Buckingham: Open University Press, 2001
This book provides a wide-ranging, up-to-date overview of the current state of knowledge in the field of dementia care. It looks at how organisations, policy and research shape dementia care and introduces different approaches to practice and service development.
Caring Times, Sept. 2001, p.36
Under the new minimum standards for care homes, only two adults will be able to live in an adult placement arrangement as part of the host family. All other homes will be required to meet the same minimum standards regardless of size. This will effectively kill them off.
M. Hughes, P. Le Riche and D. Mayes
Managing Community Care, vol.9, Aug. 2001, p.20-25
Paper analyses 1375 long-term care placements approved by the London Borough of Greenwich through a multi-disciplinary panel. It suggests the need for increased attention to rehabilitation as an alternative to residential care and to the capacity of residential homes to deal with cognitive disorder. It concludes that attainment of the new national standards for care homes will require improvements in the process of admission, with fewer crisis placements.
Daily Telegraph, Sept. 19th 2001, p.14
A Mr Christopher Beeson gave his house to his son four years ago. He subsequently entered a residential home and was told by the local authority that he would have to pay for his own care because "he had deprived himself of an asset with which he could have funded his residential care placement" by giving his house to his son. He is now appealing against this decision.
Social Policy and Administration, vol.35, 2001, p.360-375
Paper examines the motivation of a sample of 50 providers of residential care for older people in England in 1997. A cluster analysis of their expressed motivations suggests three types: empathisers, professionals and income prioritisers. The analysis reveals a further motive common to all three types: the need to exercise control over, and experience ownership of, their enterprises. This motive should also be taken into account in policy design.
Social Policy and Administration, vol.35, 2001, p.343-359
Older people in the UK are more likely than those in the rest of Europe to experience the boundary between health and social care as a yawning gap between a cash-limited NHS and locally run means-tested social services. Paper uses newly available public records to show how the boundary between health and social care was set in stone in the early post war years and resulted in a constant battle between the two services over the needs they would meet. Concludes by examining the new NHS Plan and the extent to which it is likely to overcome the problems of the boundary.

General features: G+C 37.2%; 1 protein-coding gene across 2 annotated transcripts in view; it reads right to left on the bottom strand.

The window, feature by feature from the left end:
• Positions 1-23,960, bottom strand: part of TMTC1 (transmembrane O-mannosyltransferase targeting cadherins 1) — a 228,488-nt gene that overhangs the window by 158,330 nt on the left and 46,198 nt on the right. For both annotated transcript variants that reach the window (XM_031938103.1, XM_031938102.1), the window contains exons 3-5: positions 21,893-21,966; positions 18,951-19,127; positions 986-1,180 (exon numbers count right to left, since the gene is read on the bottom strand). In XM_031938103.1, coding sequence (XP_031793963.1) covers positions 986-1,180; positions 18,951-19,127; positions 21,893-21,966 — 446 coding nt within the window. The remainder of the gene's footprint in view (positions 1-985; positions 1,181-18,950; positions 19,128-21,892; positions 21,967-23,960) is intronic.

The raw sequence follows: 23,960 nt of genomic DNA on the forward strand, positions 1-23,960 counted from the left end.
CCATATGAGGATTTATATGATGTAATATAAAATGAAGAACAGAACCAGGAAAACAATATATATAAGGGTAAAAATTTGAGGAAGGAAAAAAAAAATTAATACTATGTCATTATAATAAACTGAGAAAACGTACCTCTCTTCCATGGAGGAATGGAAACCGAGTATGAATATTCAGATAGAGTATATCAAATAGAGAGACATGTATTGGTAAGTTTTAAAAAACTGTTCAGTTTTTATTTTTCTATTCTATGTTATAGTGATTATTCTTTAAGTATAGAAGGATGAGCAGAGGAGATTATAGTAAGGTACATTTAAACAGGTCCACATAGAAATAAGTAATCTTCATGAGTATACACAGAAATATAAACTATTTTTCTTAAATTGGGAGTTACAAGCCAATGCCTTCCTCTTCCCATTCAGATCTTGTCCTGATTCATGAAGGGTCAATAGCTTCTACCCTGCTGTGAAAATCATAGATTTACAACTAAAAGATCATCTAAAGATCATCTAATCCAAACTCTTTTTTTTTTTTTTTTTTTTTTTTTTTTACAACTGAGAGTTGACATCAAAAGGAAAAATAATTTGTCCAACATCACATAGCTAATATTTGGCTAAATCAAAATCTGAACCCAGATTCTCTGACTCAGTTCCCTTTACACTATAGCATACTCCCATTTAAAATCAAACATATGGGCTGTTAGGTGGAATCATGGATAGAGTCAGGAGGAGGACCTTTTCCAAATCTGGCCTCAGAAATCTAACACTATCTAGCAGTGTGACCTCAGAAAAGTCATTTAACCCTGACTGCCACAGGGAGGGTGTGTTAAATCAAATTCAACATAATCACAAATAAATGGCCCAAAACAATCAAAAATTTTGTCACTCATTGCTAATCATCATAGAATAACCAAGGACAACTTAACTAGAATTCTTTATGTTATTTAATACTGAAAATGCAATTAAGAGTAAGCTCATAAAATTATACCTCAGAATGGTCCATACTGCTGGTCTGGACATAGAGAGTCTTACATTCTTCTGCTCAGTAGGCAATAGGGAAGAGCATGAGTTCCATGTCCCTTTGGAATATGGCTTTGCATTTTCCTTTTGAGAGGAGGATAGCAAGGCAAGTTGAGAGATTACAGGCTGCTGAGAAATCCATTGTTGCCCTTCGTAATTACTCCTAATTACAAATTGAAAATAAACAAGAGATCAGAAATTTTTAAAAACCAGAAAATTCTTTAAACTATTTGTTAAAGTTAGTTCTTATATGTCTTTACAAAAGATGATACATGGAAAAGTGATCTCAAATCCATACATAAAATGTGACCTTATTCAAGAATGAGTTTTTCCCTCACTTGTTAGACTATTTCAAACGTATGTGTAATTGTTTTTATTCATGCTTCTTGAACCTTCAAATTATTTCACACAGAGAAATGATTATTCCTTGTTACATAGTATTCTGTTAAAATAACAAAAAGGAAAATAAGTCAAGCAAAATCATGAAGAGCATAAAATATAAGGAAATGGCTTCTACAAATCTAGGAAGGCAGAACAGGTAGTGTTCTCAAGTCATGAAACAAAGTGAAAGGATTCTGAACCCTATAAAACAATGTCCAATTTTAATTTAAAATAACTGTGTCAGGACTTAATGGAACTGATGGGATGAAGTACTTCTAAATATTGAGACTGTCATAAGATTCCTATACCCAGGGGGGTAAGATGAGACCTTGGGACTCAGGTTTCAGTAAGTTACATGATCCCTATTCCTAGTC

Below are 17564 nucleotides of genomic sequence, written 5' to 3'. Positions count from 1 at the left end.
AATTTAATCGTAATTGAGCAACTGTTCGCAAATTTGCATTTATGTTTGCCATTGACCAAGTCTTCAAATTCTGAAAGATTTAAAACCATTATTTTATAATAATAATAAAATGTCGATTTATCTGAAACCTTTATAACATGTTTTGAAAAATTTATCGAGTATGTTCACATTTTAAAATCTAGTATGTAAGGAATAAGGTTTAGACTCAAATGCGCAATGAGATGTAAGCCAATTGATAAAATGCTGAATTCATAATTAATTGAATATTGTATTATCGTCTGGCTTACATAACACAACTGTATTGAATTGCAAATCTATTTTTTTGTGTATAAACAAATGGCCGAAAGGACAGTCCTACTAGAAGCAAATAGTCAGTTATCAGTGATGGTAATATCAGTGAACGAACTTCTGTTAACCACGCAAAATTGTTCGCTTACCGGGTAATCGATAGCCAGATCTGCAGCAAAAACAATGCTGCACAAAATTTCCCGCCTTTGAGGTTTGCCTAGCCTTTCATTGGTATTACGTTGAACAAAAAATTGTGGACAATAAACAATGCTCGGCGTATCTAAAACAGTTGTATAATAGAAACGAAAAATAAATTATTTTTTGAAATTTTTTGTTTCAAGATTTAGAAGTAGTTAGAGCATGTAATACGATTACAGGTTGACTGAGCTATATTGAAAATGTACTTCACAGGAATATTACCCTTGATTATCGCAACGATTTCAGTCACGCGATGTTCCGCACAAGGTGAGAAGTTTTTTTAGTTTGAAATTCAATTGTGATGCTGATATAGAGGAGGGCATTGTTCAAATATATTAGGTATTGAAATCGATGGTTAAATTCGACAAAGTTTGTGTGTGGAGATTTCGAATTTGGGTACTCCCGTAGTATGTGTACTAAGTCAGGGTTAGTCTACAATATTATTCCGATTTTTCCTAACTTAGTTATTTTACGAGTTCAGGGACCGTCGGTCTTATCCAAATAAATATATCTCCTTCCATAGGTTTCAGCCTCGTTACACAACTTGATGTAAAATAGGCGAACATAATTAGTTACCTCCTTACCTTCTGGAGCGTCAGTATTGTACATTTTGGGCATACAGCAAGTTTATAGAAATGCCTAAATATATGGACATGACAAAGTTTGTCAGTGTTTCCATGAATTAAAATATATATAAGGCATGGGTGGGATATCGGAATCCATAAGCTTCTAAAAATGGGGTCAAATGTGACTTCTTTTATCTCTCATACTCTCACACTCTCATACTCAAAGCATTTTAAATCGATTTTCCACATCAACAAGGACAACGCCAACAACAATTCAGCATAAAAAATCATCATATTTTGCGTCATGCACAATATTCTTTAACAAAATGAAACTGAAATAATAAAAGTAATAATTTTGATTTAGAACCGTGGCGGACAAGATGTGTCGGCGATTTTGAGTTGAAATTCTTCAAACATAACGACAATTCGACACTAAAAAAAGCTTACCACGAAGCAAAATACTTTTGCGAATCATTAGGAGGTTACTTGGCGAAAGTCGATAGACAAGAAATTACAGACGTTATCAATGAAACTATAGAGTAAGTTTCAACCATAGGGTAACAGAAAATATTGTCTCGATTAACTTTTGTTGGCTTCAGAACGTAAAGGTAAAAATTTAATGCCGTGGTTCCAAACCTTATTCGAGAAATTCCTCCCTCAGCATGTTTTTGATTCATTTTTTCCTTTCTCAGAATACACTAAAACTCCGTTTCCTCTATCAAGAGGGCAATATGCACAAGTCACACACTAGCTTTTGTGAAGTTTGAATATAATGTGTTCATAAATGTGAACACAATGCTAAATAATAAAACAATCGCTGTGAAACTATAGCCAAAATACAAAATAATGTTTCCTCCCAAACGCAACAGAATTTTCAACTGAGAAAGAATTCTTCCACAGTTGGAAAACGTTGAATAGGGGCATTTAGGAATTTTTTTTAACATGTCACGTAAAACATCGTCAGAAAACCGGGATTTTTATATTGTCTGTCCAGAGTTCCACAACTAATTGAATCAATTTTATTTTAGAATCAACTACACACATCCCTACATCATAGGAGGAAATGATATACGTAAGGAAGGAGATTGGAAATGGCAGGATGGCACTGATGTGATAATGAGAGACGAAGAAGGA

C. Ballard et al
British Medical Journal, vol.323, Aug. 25th 2001, p.426-427
Study used dementia care mapping to evaluate the quality of care in 10 private sector and 7 NHS care facilities for older people. Quality of care was rated as needing radical improvement or much improvement in all homes, and no home showed even a fair standard of care.
J. Robinson (ed)
London: King's Fund, 2001
A collection of six essays which explores controversial changes to the funding of long term care for older people. Papers explore past and future policy, reflecting the changing balance between the State's and the individual's responsibilities to cover risks associated with ill-health and disabilities.
Housing, Care and Support, vol.4, Aug. 2001, p.30-32
Article discusses the legal basis of the judicial review of Birmingham Council's decision to transfer its residential care homes to an independently ran trust sought by Mrs Flossie Hands. Mrs Hands is currently resident in a care home owned and operated by the Council. She argues that plans to transfer the home could endanger her life.
Community Care, no.1387, 2001, p.10-11
The Single Assessment Process (SAP) is designed to replace the current range of fragmented assessments of older people's needs carried out by different agencies with one seamless procedure. It is intended that health and social services should co-operate to produce a single centrally held electronic summary containing all the information needed to assess and provide for an older person's health and social care needs. This will result in the production of a comprehensive individual care plan. There is concern that the assessment will concentrate on medical rather than social care needs.